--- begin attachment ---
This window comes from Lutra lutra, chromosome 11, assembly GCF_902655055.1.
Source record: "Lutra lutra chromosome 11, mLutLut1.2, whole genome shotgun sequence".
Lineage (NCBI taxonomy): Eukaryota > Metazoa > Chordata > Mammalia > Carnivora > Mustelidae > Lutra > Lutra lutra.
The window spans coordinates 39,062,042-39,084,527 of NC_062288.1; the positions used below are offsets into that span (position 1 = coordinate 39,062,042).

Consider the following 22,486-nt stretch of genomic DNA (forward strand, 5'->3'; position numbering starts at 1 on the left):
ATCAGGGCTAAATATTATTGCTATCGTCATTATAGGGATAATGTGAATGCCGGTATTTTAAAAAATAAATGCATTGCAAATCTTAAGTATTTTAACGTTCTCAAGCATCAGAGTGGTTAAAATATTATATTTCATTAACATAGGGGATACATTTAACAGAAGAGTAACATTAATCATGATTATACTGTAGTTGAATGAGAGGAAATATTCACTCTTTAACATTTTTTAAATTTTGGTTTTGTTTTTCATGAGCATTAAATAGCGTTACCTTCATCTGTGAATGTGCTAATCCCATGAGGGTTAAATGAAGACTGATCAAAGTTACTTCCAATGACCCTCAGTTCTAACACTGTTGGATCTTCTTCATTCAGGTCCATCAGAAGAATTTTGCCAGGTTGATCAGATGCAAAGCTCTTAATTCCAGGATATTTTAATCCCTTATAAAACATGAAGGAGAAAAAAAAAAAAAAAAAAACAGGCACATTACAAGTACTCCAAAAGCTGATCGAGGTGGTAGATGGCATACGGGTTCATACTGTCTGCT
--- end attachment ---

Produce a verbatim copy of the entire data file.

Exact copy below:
This window comes from Lutra lutra, chromosome 11, assembly GCF_902655055.1.
Source record: "Lutra lutra chromosome 11, mLutLut1.2, whole genome shotgun sequence".
Lineage (NCBI taxonomy): Eukaryota > Metazoa > Chordata > Mammalia > Carnivora > Mustelidae > Lutra > Lutra lutra.
The window spans coordinates 39,062,042-39,084,527 of NC_062288.1; the positions used below are offsets into that span (position 1 = coordinate 39,062,042).

Consider the following 22,486-nt stretch of genomic DNA (forward strand, 5'->3'; position numbering starts at 1 on the left):
ATCAGGGCTAAATATTATTGCTATCGTCATTATAGGGATAATGTGAATGCCGGTATTTTAAAAAATAAATGCATTGCAAATCTTAAGTATTTTAACGTTCTCAAGCATCAGAGTGGTTAAAATATTATATTTCATTAACATAGGGGATACATTTAACAGAAGAGTAACATTAATCATGATTATACTGTAGTTGAATGAGAGGAAATATTCACTCTTTAACATTTTTTAAATTTTGGTTTTGTTTTTCATGAGCATTAAATAGCGTTACCTTCATCTGTGAATGTGCTAATCCCATGAGGGTTAAATGAAGACTGATCAAAGTTACTTCCAATGACCCTCAGTTCTAACACTGTTGGATCTTCTTCATTCAGGTCCATCAGAAGAATTTTGCCAGGTTGATCAGATGCAAAGCTCTTAATTCCAGGATATTTTAATCCCTTATAAAACATGAAGGAGAAAAAAAAAAAAAAAAAAACAGGCACATTACAAGTACTCCAAAAGCTGATCGAGGTGGTAGATGGCATACGGGTTCATACTGTCTGCT